Catholic Culture Overview
Catholic Culture Overview

The 'dash-2' deception

By Phil Lawler ( bio - articles - email ) | Oct 01, 2009

 With the revelation that Bishop Raymond Lahey faces prosecution on child-pornography charges, we have one more sad entry on the list of "dash-2 bishops"-- those prelates who have stepped down ahead of the usual retirement date, citing #401-2 of the Code of Canon Law, which allows for such early resignations in case of "illness or some other grave reason." The announcements from Rome are invariably terse and uninformative; the canon is cited and no other information is given. 

So we are left to speculate about what "grave reason" might have prompted the resignation. After a decade  of such announcements, we know the likely possibilities. If the bishop has some grave medical condition, the diocesan press release will provide the details. If not, we brace ourselves for the worst. 

In the Antigonish diocese, when Bishop Lahey's resignation was announced, chancery officials naturally wondered what to expect

“I guess I could say the bishop had indicated on Saturday that he was resigning for personal reasons and there had been lots of speculation about what those personal reasons were,” said Father Paul Abbass, a spokesman for the diocese.

Apparently those chancery officials, along with the metropolitan archbishop in Nova Scotia, remained in the dark until the criminal charges against Bishop Lahey came to light. 

Bishop Lahey resigned only after he had been caught with pornographic images on his computer. He was already facing the likelihood of criminal prosecution, and the Vatican presumably knew as much when his resignation was accepted. What possible purpose was served by delaying the public release of that devastating news? With Lahey as with so many other "dash-2" bishops before him, the truth inevitably came out, encouraging the cynical perception that Church leaders were desperately trying to suppress the truth.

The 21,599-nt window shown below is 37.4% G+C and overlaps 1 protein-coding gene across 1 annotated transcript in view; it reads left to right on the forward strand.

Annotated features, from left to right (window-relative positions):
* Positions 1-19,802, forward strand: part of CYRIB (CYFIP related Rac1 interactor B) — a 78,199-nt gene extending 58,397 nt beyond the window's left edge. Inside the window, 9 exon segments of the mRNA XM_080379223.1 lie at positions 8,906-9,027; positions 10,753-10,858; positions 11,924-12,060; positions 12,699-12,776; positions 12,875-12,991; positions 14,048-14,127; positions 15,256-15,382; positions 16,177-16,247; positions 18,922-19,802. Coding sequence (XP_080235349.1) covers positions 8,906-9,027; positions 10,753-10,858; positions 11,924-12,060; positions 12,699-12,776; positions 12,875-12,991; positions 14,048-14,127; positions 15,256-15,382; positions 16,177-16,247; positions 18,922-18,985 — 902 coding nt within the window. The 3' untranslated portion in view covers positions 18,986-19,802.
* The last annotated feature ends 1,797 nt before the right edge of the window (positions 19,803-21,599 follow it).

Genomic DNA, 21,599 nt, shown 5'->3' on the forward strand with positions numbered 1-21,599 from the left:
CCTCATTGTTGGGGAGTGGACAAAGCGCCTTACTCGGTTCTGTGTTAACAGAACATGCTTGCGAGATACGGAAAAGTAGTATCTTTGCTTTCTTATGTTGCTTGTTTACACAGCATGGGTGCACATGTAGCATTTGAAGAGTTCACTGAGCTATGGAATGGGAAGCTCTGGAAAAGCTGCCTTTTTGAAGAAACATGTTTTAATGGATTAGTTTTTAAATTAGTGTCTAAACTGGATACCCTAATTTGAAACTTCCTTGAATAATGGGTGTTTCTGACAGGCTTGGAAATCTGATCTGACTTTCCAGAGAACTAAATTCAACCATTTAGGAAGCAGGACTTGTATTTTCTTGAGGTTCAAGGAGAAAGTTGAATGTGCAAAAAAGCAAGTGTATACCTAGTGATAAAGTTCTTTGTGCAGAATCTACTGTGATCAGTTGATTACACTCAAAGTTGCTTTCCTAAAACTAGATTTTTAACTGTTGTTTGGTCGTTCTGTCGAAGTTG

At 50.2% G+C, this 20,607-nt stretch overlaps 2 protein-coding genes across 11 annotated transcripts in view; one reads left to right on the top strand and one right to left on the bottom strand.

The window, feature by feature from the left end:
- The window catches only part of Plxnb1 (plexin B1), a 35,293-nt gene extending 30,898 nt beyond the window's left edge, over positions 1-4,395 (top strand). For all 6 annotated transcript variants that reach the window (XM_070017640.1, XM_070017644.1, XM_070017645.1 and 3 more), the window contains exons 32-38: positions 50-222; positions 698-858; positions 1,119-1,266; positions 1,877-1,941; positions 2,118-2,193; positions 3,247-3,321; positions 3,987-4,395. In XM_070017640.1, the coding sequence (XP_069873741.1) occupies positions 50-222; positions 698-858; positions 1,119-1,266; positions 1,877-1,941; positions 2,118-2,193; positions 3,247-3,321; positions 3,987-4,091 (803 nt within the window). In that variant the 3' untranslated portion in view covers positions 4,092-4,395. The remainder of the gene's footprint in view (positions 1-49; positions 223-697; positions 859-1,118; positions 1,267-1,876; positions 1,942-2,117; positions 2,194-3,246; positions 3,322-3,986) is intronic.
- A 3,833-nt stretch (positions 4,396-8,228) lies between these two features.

The routine use of the "dash-2" announcements to camouflage episcopal misconduct is an injustice to faithful. If a bishop is resigning in disgrace, mature Christians deserve an honest explanation. Would that honest explanation be humiliating for the bishop? If so, he deserves the humiliation, for violating a sacred trust. By withholding the facts, the Vatican creates the impression that the comfort of a bishop is more important than the confidence of the laity. 

Moreover, the routine misuse of the quiet "dash-2" announcement is an injustice to any bishop who might have a legitimate reason to use that option. Imagine a bishop who has discharged his episcopal responsibilities flawlessly, but suffers from a psychological condition that makes it impossible for him to continue in office. He might wish to leave office quietly. But if he resigns, citing canon 401-2, and does not disclose his psychological problem, he will leave out his days under a cloud of suspicion: one more victim of the "dash-2" syndrome.

Phil Lawler has been a Catholic journalist for more than 30 years. He has edited several Catholic magazines and written eight books. Founder of Catholic World News, he is the news director and lead analyst at See full bio.

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